SEC Sanctions Ernst & Young
Ernst & Young agreed to pay restitution and interest, and to be censured, in connection with its audit work for Pittsburgh-based PNC Financial Services Group, a large regional bank company. The Big Four accounting firm neither admitted nor denied the allegations by the Securities and Exchange Commission, the agency said.
It was the second time in nearly three years that the SEC sanctioned Ernst & Young for alleged violations of auditor independence rules.
In April 2004, an administrative law judge at the agency found that Ernst & Young had audited the books of a company it had a profitable consulting business with, PeopleSoft Inc., and barred the accounting firm from taking on new corporate clients for six months. New York-based Ernst & Young was ordered to pay $1.7 million in restitution plus interest in that case -- which also marked the first time the SEC had sought the suspension of a major accounting firm since 1975.
The issue of auditor independence was at the heart of the Enron scandal. Investigators raised questions about close ties between Arthur Andersen LLP, which did both auditing and consulting work for the Texas energy trading company.
Andersen was convicted in June 2002 of obstruction of justice for destroying Enron audit documents. The conviction was overturned by the Supreme Court in 2005 because of flawed jury instructions, but the once-venerable Andersen already had already dissolved.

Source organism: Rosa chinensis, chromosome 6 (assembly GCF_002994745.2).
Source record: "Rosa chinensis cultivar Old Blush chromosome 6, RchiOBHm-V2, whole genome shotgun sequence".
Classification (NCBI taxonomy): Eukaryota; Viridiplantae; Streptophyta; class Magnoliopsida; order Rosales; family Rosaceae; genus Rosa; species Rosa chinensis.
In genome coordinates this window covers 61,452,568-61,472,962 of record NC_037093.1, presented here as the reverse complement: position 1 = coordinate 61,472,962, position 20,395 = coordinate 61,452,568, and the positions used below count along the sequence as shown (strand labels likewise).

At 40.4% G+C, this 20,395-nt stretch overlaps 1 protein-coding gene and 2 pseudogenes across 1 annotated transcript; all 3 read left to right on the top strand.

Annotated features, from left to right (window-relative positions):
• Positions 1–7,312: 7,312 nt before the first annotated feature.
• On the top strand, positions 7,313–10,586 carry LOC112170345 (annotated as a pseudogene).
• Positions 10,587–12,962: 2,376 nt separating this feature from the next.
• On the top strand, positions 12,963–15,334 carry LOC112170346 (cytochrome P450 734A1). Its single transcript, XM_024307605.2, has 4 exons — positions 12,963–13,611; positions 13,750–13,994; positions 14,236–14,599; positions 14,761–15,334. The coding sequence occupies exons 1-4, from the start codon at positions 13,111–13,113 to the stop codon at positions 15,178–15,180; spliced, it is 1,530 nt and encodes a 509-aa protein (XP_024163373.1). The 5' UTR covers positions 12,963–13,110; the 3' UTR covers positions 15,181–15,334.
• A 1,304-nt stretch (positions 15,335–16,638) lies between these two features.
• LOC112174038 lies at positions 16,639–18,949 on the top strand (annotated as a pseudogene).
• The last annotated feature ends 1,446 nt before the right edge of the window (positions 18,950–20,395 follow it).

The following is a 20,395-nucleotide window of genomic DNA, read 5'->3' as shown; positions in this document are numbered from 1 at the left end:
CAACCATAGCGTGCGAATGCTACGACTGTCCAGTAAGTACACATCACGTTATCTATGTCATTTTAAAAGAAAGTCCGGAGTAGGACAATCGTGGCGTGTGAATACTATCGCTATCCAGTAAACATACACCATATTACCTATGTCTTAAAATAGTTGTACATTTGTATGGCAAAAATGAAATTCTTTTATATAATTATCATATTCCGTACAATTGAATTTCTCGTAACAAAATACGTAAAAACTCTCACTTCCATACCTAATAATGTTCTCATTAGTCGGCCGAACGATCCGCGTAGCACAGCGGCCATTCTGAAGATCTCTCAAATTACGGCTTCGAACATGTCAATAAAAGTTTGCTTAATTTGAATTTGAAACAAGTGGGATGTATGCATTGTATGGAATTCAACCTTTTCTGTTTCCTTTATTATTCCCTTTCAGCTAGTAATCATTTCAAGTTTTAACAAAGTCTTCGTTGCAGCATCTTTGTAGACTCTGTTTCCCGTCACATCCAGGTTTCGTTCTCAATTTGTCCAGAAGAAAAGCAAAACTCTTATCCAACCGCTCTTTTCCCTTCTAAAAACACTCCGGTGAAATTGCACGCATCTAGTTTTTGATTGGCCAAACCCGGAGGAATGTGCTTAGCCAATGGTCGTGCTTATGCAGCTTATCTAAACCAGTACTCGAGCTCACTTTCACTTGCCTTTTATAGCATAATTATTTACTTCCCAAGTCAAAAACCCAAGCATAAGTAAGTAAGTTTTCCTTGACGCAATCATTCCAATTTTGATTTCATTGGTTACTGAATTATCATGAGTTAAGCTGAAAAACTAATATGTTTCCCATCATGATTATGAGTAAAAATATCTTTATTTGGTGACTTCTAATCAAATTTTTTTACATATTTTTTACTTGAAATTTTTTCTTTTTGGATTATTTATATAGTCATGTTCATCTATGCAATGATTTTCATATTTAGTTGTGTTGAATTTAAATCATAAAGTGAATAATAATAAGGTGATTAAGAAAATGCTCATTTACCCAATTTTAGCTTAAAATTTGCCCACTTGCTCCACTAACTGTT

In the PNC case, the SEC said that in 2001 Ernst & Young helped develop and market an accounting product for insurance giant American International Group Inc., and advised PNC on how to record the accounting for that product, which PNC had purchased.
The Ernst & Young auditors failed to make an independent review of PNC's accounting separate from the accounting firm's advice to AIG when it was helping develop the product, the SEC alleged.
As a result of PNC's faulty accounting for the transactions, it was forced to restate nearly $155 million in earnings, the SEC said.
Federal authorities previously alleged that PNC tried to conceal $762 million in sour corporate loans and investments in 2001 by selling them to three partnerships it created expressly for that purpose with AIG. For a fee, AIG offered to establish special-purpose entities to which PNC could transfer the troubled assets, but there was no actual transfer of risk from the bank to the insurer, according to the SEC.
In a July 2002 settlement, PNC was not fined but agreed to give the SEC and the Federal Reserve Bank of Cleveland greater access to company records. PNC also agreed to pay $90 million in restitution and $25 million in penalties to settle criminal charges of securities-law violations, in deferred prosecution deal with the Justice Department in June 2003.
New York-based AIG signed agreements with the SEC and the Justice Department in late 2004 in which it agreed to pay $126 million to settle allegations of aiding the flawed accounting by PNC and another firm.